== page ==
August was a month when the troubled American economy appeared to be moving in opposite directions, both up and down.
On the plus side, the stock and bond markets soared - first in response to lower interest rates, then on a momentum of their own.
Interest rates tumbled - the prime to 13.5 percent, other key rates even lower.
The index of leading economic indicators, measuring the probable course of the future, climbed for the fourth month in a row.
A bit of strength was reflected in permits for future home construction and in advance factory orders. Inventories in merchants' shelves generally were lean , forecasting stronger demand for goods in the months ahead.
Taken in isolation, these conditions would indicate that the recession which began in the summmer of 1981 has bottomed out, and that the groundwork for recovery has been laid.
Some officials of the Reagan administration in fact claim that recovery is under way. But look at the other side of the coin:
Unemployment in August was 9.8 of the labor force - no higher that in July, but no better, either. This is still the highest mark recorded since 1941.
Business bankrupties, according to Dun and Bradstreet, are running at the highest level since 1932, at the depth of the Great Depression. The bankruptcy rate has risen year by year since 1979, and still is climbing.
Net incomes of American farmers, according to a government study, has slumped to the lowest point since 1933. Sales of cars and new single-family houses are dismal. Retail sales remain sluggish. Cautious consumers are not triggering an early recovery, despite fresh purchasing power pumped into the economy by tax cuts and higher social security benefits.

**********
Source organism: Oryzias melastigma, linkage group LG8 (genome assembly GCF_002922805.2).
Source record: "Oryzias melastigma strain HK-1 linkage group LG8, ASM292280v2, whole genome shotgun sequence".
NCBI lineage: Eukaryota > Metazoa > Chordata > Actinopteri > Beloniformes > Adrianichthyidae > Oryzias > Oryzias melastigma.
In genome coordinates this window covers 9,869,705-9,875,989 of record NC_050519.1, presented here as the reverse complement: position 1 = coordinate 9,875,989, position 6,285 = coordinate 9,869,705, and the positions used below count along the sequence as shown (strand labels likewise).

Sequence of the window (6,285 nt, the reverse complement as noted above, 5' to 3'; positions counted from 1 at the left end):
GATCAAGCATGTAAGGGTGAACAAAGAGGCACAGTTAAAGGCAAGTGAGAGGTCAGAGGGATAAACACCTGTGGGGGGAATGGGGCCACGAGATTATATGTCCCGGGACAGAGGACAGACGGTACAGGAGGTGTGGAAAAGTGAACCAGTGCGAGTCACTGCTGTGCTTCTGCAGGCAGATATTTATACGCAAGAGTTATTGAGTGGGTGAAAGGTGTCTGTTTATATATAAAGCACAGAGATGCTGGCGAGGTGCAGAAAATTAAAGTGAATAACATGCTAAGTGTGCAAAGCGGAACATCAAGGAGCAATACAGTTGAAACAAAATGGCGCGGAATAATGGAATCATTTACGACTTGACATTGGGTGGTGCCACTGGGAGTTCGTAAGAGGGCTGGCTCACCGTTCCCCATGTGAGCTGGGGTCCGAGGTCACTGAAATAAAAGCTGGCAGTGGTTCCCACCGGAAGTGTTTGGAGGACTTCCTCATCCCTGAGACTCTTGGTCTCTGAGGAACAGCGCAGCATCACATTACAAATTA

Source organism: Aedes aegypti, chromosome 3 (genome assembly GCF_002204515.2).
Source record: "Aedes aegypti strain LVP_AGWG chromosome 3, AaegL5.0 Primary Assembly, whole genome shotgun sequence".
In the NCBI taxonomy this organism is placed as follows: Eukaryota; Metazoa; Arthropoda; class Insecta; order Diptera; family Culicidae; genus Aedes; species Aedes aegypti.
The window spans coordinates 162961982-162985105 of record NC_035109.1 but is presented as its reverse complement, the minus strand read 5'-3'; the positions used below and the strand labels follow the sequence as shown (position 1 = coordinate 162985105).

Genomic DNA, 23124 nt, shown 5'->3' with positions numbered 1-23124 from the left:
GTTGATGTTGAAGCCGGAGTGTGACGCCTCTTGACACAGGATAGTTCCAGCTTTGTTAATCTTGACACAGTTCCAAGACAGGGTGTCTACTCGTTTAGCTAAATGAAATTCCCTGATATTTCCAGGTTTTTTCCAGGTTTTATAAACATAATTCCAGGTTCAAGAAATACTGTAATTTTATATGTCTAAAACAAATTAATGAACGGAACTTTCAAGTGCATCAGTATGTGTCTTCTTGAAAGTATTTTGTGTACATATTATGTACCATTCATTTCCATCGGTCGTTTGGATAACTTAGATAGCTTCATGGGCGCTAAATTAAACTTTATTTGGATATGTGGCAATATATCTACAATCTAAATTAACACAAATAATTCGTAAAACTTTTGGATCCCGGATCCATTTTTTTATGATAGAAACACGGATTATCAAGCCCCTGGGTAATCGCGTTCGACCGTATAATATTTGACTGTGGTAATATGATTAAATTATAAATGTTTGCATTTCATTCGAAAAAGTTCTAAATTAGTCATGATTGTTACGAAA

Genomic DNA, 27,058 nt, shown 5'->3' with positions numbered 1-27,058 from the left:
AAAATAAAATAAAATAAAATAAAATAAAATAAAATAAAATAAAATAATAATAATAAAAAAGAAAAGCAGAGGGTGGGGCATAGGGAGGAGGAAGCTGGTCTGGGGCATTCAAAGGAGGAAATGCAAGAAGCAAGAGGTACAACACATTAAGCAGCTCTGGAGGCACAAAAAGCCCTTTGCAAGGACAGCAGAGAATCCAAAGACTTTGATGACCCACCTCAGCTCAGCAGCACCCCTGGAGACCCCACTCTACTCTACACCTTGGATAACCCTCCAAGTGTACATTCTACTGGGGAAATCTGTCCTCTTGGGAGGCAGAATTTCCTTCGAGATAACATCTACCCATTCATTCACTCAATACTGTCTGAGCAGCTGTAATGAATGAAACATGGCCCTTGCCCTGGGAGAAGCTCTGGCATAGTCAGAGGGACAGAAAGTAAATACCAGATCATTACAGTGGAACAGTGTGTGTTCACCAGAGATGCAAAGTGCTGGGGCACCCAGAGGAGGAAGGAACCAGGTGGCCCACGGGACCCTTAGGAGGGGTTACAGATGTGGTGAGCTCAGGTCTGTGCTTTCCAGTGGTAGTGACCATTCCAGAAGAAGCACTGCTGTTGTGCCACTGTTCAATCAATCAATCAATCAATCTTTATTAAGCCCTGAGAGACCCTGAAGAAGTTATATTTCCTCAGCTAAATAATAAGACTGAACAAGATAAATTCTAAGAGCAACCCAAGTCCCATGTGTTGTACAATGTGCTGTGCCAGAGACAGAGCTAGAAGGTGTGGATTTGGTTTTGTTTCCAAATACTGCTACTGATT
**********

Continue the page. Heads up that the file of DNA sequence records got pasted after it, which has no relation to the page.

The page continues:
The fiscal 1983 budget deficit, said the Congressional Budget Office (CBO), is likely to total $155 billion after spending cuts already made and the $98.5 billion tax increase signed by President Reagan.
Deficits will be in the $150 billion range over fiscal years 1984 and 1985, according the CBO, unless additional spending cuts and tax boosts are made.
These figures are more pessimistic than the administration's last estimate -
Taken in isolation, all these things would indicate that the recession continues to deepen. The economy, however, is enormously complex and interwoven. Good and bad unfold together.
The trick for analysts is to figure out and project what the mass of conflicting data appears to be telling us about the future.
This is an uncertain business, evidenced by economists' widely differing interpretations. A consensus does exist that the recession should begin subsiding later this year, certainly by the fourth quarter.
Within that consensus the weight of opinion leans toward a fragile recovery, with unemployment remaining high and interest rates threatening to climb again.
A robust recovery is ruled out by many experts on the grounds that competition between the US Treasury and a vigorous private sector to borrow money will drive interest rates up. When rates reach a certain point, the economy cools.
Also within the consensus runs a strain of deep concern about the stability of the world banking system, stemming from a huge overhang of debt owed by developing countries, epitomized at the moment by Mexico, and by the nations of Eastern Europe.
Default by one of these could lead to default by others, causing US and European banks to lose billions of dollars. Most experts believe the international banking system is strong enough to weather what may be coming, but uneasiness exists.
A proof of this is the sudden upsurge in gold prices, as investors flock to put some of their holdings in the precious metal. The attraction of gold as an investment increases in direct ratio to doubts about the world's economy.